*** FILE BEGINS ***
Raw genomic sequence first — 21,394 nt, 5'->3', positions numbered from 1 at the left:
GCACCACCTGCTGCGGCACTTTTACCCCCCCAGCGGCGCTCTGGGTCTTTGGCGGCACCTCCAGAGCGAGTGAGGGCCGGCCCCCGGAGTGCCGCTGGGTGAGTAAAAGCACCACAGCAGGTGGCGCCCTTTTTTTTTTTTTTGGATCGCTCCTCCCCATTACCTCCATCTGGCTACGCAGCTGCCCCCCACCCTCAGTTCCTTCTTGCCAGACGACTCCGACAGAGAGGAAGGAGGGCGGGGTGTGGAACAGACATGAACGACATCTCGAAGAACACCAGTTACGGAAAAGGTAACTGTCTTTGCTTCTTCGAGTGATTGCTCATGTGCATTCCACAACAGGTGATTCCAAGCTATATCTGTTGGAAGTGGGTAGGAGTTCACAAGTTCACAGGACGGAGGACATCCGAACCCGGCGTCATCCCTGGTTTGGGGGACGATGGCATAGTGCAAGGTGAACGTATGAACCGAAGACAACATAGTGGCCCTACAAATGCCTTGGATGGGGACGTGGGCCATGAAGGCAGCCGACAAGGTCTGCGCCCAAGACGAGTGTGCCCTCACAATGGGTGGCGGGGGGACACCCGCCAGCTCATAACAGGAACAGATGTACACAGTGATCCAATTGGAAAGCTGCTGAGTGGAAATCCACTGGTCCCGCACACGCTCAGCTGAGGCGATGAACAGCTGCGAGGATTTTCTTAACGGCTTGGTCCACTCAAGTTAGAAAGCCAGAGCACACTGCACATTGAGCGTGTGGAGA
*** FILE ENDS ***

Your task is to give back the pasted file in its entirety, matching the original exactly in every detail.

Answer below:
Raw genomic sequence first — 21,394 nt, 5'->3', positions numbered from 1 at the left:
GCACCACCTGCTGCGGCACTTTTACCCCCCCAGCGGCGCTCTGGGTCTTTGGCGGCACCTCCAGAGCGAGTGAGGGCCGGCCCCCGGAGTGCCGCTGGGTGAGTAAAAGCACCACAGCAGGTGGCGCCCTTTTTTTTTTTTTTGGATCGCTCCTCCCCATTACCTCCATCTGGCTACGCAGCTGCCCCCCACCCTCAGTTCCTTCTTGCCAGACGACTCCGACAGAGAGGAAGGAGGGCGGGGTGTGGAACAGACATGAACGACATCTCGAAGAACACCAGTTACGGAAAAGGTAACTGTCTTTGCTTCTTCGAGTGATTGCTCATGTGCATTCCACAACAGGTGATTCCAAGCTATATCTGTTGGAAGTGGGTAGGAGTTCACAAGTTCACAGGACGGAGGACATCCGAACCCGGCGTCATCCCTGGTTTGGGGGACGATGGCATAGTGCAAGGTGAACGTATGAACCGAAGACAACATAGTGGCCCTACAAATGCCTTGGATGGGGACGTGGGCCATGAAGGCAGCCGACAAGGTCTGCGCCCAAGACGAGTGTGCCCTCACAATGGGTGGCGGGGGGACACCCGCCAGCTCATAACAGGAACAGATGTACACAGTGATCCAATTGGAAAGCTGCTGAGTGGAAATCCACTGGTCCCGCACACGCTCAGCTGAGGCGATGAACAGCTGCGAGGATTTTCTTAACGGCTTGGTCCACTCAAGTTAGAAAGCCAGAGCACACTGCACATTGAGCGTGTGGAGA